I work in a public high school, so we are all focused on "readiness." We want our students to be college "ready" and AP "ready" and "ready" for the real world. Valerie Strauss of the Washington Post's Answer Sheet blog recently posted a commentary by Monty Neill of Fair Test in which he describes a Race to the Top initiative that encourages states to create a "readiness" test of kindergarteners as part of a Comprehensive Assessment System for public schools. Neill argues that readiness tests for kindergarteners will affect them negatively, convincing these little ones that they are failures at a young age and persuading their teachers that their students are not capable of academic work. These tests would deprive our youngest learners of the type of experiential learning that they need.
As I read Neill's commentary, I thought about education's love-hate relationship with tests. We in education have always given tests. I'm not sure I know a teacher who doesn't assess her students on a regular basis. Whether it's a summative unit test or a question-and-answer session during class discussion, teachers constantly assess their students. Yet, we in education also bemoan tests as time-wasting, fun-sucking, cognition-draining adventures in futility. I'm not sure I know a teacher who jumps for joy when state testing time rolls around. All criticisms of the No Child Left Behind and Race to the Top initiatives blast their reliance on tests as the gold-standard of accountability. We find ourselves in a classic approach-avoidance conflict: we are compelled to assess our students so we know where they stand yet we hate judging them (and being judged ourselves) for where they stand.
I argue that we should stop fighting the tests. We won't win that battle anyway. The tests are here to stay, regardless of their quality or validity. What we need to do is repurpose the tests, educating the public and policy makers about what value these tests can provide. The problem with the current testing zeitgeist is that the test results are sold as a measure of how well we've prepared students. I'm not sure any educated person, or any person in education, really believes that's what tests really do. We've all taken tests that didn't really measure what we knew. These tests do not measure "readiness," so we should stop hoping that they will suddenly start measuring "readiness" because we use them as an accountability tool. So instead of using tests as measures of "readiness," we should use them as measures of "opportunity."
I always told my students that testing days were the most important days in the course. The testing day was the moment of truth when they would discover whether they knew the material or not. Most students are very confident that they know the material going into the test. In fact, the overconfidence effect is a well documented phenomenon in psychology. People tend to be very confident that they will perform well on a task, but their performance generally does not equal their confidence. Because students don't know what they will be tested on, they assume that they will be tested on what they know. They don't anticipate that questions will come up about stuff they do not know. We don't expend a lot of energy studying information we already feel confident that we know. We do, however, expend great effort learning information that we do not know. So the testing day is when what they don't know is revealed. For students to recognize what they didn't know is the first step to learning.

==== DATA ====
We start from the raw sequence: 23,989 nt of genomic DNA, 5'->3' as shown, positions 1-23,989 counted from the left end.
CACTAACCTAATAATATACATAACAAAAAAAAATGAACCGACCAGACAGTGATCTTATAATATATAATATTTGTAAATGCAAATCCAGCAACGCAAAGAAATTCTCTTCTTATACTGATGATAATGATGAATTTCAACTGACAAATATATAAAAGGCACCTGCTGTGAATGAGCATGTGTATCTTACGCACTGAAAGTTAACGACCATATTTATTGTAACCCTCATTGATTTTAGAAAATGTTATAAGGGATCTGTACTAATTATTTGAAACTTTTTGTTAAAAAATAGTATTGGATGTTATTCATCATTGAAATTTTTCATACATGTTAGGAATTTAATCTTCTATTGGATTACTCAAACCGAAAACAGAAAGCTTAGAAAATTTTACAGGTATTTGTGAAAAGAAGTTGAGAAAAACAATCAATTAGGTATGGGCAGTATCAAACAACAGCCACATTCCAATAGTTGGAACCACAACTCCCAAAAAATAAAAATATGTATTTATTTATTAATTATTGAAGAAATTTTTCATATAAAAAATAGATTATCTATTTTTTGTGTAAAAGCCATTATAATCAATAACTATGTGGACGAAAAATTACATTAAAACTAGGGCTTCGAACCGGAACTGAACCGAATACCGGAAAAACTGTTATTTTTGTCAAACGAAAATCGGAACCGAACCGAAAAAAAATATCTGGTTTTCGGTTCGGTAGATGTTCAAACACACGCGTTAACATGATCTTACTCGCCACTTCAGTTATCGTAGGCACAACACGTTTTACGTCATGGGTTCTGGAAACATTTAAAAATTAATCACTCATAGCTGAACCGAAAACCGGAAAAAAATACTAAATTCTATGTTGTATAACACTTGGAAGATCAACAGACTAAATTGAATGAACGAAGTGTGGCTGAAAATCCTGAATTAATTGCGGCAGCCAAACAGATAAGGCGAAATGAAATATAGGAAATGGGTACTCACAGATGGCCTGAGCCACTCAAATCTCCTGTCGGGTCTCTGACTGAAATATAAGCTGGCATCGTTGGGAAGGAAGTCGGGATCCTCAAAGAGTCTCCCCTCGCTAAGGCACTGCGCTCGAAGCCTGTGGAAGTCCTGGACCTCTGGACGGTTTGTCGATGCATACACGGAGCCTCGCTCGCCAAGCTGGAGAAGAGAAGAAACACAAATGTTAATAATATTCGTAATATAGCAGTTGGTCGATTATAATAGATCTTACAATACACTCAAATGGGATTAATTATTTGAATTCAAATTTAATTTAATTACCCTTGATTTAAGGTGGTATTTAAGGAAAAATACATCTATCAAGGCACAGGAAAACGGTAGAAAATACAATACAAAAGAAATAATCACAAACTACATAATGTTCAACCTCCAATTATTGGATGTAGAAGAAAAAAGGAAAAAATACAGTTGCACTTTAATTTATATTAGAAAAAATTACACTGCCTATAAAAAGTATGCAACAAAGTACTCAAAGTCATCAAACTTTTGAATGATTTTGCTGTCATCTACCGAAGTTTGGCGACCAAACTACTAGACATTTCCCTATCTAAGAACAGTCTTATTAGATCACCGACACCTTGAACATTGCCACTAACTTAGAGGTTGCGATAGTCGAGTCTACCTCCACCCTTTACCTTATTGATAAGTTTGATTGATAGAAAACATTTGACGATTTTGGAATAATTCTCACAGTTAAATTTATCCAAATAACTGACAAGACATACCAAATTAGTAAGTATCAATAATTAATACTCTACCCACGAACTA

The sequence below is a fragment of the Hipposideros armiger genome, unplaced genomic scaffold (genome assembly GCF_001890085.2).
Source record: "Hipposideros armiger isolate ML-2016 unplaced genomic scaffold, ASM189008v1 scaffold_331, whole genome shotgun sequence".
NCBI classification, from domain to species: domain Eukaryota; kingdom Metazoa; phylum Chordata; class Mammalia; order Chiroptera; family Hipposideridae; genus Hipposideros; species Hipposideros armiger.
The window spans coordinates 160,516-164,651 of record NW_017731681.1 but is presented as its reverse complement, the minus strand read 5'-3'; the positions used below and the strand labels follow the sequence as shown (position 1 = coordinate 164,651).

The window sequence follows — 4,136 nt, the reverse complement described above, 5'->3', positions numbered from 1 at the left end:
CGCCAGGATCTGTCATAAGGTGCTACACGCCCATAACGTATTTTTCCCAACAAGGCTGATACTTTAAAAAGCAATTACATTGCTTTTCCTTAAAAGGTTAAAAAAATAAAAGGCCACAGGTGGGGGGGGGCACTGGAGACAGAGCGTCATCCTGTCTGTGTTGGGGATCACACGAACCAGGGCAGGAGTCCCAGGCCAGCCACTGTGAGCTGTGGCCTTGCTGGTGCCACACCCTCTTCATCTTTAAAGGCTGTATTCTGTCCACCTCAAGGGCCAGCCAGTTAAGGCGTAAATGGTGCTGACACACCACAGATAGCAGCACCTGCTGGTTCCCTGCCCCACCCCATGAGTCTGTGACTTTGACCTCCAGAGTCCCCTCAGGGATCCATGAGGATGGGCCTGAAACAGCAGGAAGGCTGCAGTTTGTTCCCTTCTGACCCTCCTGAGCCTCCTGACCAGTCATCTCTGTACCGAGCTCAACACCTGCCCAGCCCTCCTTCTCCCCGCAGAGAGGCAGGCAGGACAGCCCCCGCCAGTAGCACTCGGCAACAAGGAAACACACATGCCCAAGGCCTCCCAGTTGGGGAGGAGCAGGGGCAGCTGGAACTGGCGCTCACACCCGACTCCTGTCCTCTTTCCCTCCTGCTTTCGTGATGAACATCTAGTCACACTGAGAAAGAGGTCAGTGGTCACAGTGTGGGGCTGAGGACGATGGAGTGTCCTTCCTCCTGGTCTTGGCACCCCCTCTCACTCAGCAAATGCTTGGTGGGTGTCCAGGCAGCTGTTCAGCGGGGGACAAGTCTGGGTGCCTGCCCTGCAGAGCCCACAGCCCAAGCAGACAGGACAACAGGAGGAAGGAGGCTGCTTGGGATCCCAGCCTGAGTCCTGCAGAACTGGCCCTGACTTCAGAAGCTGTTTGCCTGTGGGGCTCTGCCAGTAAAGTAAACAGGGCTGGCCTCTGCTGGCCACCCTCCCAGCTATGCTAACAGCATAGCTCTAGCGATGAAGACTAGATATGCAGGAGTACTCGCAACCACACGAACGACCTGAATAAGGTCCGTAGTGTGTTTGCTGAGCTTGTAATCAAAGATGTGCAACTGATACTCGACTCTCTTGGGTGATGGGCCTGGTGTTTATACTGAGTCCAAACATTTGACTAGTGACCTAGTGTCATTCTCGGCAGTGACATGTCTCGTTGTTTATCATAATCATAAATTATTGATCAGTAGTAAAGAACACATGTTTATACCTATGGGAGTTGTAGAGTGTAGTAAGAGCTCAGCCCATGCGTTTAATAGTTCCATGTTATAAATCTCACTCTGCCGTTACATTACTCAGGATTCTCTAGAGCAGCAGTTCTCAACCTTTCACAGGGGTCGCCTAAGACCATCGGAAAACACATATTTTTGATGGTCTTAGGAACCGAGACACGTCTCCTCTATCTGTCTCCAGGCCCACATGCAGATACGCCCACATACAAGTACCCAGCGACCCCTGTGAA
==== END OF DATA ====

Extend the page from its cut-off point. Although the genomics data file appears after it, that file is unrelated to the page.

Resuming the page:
I am interested in assessing our students, even in kindergarten, but I'm not interested in using the test results to punish parents, students, teachers, or schools for not getting these youngsters "ready" for school. I am interested in assessing our students so that we can know what we need to focus on in the classroom. Can our five-year-olds entering kindergarten read? Can they add or subtract? Can they name the current President of the United States? If so, I'm going to need to plan lessons that take students farther than what the Common Core or any other standardized curriculum would dictate for kindergarten. We waste tons of time in classrooms teaching students material they already know. Test results should point us in the directions we should go from this point forward. The "readiness" approach instead uses test results to scold us for not having the map that tells us where to go.
So, Mr. President and Mr. Secretary, rethink your interpretation of test results. The results will not tell you whether our students are "ready" for anything. But they will tell you how many resources we will need to meet the learning needs of our students. Use the scores as indicators of how much work needs to be done instead of indicators of how little work has been done. See the scores as opportunities to demonstrate just how far students can go instead of evidence that someone has failed. This simple repurposing may be the honey you need to get teachers on board with your reform efforts. Of course, by getting teachers on board, you may not need reform efforts after all.